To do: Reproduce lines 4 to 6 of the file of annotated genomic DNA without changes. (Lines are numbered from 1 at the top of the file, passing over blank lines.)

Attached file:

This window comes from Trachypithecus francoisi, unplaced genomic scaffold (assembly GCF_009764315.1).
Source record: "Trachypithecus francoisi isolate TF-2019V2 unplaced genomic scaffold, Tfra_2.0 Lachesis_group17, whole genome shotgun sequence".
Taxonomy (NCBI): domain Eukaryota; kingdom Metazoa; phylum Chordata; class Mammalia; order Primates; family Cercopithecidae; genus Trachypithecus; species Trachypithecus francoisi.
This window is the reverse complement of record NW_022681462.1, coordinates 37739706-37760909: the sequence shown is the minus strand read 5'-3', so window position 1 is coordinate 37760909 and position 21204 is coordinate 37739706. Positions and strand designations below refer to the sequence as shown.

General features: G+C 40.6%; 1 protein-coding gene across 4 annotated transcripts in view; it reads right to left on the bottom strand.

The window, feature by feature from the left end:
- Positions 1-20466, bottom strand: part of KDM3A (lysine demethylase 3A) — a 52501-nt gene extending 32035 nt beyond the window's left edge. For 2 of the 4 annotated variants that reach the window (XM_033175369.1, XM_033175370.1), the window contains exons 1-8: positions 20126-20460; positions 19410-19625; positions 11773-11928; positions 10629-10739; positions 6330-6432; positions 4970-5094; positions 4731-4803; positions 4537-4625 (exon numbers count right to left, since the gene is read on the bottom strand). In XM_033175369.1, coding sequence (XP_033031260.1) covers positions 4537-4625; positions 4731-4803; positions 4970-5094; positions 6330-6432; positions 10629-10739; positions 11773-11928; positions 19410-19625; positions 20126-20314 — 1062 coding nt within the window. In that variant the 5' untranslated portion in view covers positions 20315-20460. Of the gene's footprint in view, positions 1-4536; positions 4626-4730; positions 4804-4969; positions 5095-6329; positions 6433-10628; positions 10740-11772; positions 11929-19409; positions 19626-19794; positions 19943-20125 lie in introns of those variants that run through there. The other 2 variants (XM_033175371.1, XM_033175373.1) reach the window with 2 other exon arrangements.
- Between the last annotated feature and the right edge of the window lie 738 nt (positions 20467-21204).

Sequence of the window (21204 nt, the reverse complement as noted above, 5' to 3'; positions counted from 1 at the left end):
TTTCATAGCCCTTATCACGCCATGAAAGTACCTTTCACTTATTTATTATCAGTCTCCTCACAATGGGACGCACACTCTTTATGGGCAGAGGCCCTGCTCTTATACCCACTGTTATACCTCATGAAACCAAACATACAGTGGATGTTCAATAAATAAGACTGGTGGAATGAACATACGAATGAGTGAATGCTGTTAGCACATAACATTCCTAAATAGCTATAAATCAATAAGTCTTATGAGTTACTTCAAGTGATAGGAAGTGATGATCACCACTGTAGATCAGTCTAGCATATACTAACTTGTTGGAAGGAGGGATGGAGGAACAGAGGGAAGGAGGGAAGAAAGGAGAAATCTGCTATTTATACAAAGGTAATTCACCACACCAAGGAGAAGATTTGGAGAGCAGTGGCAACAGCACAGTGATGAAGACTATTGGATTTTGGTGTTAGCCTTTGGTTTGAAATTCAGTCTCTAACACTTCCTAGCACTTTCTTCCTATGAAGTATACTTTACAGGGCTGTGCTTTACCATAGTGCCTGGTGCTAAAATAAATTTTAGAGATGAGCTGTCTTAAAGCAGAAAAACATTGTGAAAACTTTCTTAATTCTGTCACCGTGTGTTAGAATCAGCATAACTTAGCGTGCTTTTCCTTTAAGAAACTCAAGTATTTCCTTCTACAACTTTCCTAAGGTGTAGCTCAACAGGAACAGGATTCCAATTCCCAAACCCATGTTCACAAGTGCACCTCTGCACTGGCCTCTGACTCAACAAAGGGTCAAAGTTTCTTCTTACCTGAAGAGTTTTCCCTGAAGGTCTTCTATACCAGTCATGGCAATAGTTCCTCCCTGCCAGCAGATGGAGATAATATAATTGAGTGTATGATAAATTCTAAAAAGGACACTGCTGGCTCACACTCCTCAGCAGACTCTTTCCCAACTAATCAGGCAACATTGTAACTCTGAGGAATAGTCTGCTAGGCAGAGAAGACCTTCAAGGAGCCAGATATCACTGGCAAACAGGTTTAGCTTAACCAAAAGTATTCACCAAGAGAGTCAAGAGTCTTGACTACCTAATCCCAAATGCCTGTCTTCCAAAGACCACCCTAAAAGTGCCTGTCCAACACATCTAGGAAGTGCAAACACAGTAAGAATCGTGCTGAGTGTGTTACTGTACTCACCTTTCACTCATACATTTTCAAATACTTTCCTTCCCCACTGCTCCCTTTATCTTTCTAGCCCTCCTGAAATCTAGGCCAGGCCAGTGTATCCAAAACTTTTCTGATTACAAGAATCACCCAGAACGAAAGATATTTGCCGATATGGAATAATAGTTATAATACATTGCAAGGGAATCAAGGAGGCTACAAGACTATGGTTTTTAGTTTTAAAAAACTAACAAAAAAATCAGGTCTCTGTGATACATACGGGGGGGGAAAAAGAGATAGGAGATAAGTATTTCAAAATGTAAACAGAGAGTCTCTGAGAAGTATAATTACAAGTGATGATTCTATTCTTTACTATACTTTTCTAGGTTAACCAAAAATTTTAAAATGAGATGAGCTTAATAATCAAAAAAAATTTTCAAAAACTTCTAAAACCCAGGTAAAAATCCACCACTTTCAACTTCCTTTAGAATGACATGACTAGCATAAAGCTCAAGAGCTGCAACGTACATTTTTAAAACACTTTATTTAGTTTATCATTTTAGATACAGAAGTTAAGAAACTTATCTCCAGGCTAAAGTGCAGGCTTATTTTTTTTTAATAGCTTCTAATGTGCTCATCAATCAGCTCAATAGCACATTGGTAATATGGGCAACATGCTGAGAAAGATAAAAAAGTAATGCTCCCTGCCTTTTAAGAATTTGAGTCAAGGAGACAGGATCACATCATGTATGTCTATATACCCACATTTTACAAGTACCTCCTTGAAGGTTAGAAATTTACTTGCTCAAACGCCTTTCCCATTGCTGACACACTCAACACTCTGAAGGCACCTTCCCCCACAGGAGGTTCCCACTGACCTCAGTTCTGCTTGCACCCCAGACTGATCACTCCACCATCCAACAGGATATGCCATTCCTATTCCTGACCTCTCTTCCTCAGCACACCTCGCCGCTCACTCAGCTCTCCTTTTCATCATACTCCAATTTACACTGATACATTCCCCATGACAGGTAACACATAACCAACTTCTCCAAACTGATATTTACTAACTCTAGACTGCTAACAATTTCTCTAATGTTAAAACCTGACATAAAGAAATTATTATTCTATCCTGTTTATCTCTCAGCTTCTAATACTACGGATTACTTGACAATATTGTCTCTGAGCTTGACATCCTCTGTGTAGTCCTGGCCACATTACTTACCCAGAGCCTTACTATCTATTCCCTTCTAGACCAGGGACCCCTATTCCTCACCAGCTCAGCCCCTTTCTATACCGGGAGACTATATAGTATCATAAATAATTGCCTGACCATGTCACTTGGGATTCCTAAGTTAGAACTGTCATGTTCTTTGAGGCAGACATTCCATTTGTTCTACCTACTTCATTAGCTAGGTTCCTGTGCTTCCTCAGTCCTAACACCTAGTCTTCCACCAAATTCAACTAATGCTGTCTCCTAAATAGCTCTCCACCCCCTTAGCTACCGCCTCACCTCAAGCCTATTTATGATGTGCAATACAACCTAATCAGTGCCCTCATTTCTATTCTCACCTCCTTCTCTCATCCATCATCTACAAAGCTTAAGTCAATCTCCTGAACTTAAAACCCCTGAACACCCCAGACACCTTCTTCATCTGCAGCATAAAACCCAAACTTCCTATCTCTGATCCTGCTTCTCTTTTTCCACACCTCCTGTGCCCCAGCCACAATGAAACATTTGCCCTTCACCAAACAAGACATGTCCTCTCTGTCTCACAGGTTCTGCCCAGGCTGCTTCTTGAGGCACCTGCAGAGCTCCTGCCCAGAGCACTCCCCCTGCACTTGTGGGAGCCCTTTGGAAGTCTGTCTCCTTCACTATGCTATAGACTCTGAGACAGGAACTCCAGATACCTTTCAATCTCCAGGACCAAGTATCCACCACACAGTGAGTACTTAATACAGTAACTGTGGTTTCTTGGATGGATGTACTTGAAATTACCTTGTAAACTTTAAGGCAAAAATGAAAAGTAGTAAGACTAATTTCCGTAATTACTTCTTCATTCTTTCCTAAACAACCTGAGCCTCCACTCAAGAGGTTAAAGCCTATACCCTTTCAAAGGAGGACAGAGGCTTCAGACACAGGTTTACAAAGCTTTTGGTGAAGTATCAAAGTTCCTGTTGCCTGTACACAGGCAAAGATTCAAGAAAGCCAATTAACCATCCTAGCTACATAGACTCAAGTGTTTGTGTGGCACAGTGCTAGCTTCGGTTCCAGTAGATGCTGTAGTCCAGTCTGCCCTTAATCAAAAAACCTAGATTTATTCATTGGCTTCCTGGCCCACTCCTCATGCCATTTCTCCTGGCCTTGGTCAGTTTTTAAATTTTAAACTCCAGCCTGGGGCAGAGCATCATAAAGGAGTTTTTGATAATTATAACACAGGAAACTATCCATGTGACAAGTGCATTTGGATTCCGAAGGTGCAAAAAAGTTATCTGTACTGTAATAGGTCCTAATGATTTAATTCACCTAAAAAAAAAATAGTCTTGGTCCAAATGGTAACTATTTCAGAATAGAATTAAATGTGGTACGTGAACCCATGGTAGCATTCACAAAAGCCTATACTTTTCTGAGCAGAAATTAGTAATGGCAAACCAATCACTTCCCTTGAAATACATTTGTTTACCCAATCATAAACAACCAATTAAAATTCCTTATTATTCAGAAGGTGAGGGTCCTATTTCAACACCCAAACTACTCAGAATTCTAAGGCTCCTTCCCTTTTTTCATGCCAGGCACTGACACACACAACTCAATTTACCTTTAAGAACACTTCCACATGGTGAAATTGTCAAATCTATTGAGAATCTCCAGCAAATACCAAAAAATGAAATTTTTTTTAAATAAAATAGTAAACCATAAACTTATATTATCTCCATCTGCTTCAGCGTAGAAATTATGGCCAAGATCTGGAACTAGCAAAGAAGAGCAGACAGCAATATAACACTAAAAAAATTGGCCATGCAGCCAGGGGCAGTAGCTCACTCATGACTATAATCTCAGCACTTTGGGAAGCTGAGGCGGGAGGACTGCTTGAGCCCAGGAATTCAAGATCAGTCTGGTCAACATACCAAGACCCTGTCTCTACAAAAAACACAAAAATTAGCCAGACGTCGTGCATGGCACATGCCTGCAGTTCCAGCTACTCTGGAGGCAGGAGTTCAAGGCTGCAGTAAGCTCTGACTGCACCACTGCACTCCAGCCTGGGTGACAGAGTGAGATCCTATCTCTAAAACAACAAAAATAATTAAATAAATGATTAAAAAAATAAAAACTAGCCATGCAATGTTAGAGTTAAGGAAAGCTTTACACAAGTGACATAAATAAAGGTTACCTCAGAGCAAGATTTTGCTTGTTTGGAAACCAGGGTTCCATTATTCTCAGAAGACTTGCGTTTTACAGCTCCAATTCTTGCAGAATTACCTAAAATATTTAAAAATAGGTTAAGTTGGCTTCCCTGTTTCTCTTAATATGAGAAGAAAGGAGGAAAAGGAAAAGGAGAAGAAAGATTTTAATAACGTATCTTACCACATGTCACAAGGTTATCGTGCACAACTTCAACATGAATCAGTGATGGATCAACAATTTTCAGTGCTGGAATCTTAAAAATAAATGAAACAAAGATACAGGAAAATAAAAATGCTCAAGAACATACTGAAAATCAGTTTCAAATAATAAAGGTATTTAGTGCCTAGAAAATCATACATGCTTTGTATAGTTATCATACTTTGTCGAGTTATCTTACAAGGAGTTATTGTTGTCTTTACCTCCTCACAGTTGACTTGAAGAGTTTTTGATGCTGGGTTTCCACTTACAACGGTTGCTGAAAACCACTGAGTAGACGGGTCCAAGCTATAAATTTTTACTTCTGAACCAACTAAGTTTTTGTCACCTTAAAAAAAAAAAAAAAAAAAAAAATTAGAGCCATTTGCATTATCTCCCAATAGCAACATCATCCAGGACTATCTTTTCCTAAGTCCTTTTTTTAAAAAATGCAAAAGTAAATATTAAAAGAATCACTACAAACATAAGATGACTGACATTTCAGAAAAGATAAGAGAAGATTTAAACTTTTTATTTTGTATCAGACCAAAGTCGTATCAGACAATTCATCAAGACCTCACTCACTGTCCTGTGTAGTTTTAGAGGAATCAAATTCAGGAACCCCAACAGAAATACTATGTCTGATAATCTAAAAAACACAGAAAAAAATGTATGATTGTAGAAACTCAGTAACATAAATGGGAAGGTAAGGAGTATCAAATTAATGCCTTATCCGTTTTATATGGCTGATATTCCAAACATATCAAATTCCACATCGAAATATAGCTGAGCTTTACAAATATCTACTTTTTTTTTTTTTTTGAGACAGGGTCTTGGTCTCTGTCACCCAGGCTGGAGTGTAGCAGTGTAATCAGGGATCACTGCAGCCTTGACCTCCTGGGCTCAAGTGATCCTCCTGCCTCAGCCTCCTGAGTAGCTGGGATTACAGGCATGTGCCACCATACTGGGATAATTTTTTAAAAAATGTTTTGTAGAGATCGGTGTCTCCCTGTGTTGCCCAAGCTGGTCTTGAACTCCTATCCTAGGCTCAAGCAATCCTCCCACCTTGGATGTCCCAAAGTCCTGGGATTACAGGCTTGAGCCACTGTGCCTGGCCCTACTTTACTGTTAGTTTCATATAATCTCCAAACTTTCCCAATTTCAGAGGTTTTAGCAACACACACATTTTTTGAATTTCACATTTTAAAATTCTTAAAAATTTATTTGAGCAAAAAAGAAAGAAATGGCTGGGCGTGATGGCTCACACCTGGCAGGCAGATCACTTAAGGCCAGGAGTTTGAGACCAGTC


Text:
This window is the reverse complement of record NW_022681462.1, coordinates 37739706-37760909: the sequence shown is the minus strand read 5'-3', so window position 1 is coordinate 37760909 and position 21204 is coordinate 37739706. Positions and strand designations below refer to the sequence as shown.

General features: G+C 40.6%; 1 protein-coding gene across 4 annotated transcripts in view; it reads right to left on the bottom strand.

The window, feature by feature from the left end: